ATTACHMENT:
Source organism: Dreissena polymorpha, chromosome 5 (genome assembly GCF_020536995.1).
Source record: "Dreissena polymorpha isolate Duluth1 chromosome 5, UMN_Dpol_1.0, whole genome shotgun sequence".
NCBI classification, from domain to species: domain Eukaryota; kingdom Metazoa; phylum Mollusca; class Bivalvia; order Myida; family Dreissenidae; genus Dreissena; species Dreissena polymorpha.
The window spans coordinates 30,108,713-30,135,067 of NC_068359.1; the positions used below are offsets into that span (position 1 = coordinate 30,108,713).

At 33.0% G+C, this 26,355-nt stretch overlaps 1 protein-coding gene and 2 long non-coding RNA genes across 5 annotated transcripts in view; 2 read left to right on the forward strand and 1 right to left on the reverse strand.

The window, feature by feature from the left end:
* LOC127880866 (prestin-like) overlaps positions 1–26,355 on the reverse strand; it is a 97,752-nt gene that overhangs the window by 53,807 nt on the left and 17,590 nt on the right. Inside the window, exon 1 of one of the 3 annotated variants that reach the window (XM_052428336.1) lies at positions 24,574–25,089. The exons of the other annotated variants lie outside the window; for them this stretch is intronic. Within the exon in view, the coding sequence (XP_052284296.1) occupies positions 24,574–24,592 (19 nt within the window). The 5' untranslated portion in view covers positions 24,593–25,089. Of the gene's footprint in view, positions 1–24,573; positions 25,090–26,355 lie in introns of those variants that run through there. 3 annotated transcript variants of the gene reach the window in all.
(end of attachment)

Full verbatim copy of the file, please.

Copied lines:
Source organism: Dreissena polymorpha, chromosome 5 (genome assembly GCF_020536995.1).
Source record: "Dreissena polymorpha isolate Duluth1 chromosome 5, UMN_Dpol_1.0, whole genome shotgun sequence".
NCBI classification, from domain to species: domain Eukaryota; kingdom Metazoa; phylum Mollusca; class Bivalvia; order Myida; family Dreissenidae; genus Dreissena; species Dreissena polymorpha.
The window spans coordinates 30,108,713-30,135,067 of NC_068359.1; the positions used below are offsets into that span (position 1 = coordinate 30,108,713).

At 33.0% G+C, this 26,355-nt stretch overlaps 1 protein-coding gene and 2 long non-coding RNA genes across 5 annotated transcripts in view; 2 read left to right on the forward strand and 1 right to left on the reverse strand.

The window, feature by feature from the left end:
* LOC127880866 (prestin-like) overlaps positions 1–26,355 on the reverse strand; it is a 97,752-nt gene that overhangs the window by 53,807 nt on the left and 17,590 nt on the right. Inside the window, exon 1 of one of the 3 annotated variants that reach the window (XM_052428336.1) lies at positions 24,574–25,089. The exons of the other annotated variants lie outside the window; for them this stretch is intronic. Within the exon in view, the coding sequence (XP_052284296.1) occupies positions 24,574–24,592 (19 nt within the window). The 5' untranslated portion in view covers positions 24,593–25,089. Of the gene's footprint in view, positions 1–24,573; positions 25,090–26,355 lie in introns of those variants that run through there. 3 annotated transcript variants of the gene reach the window in all.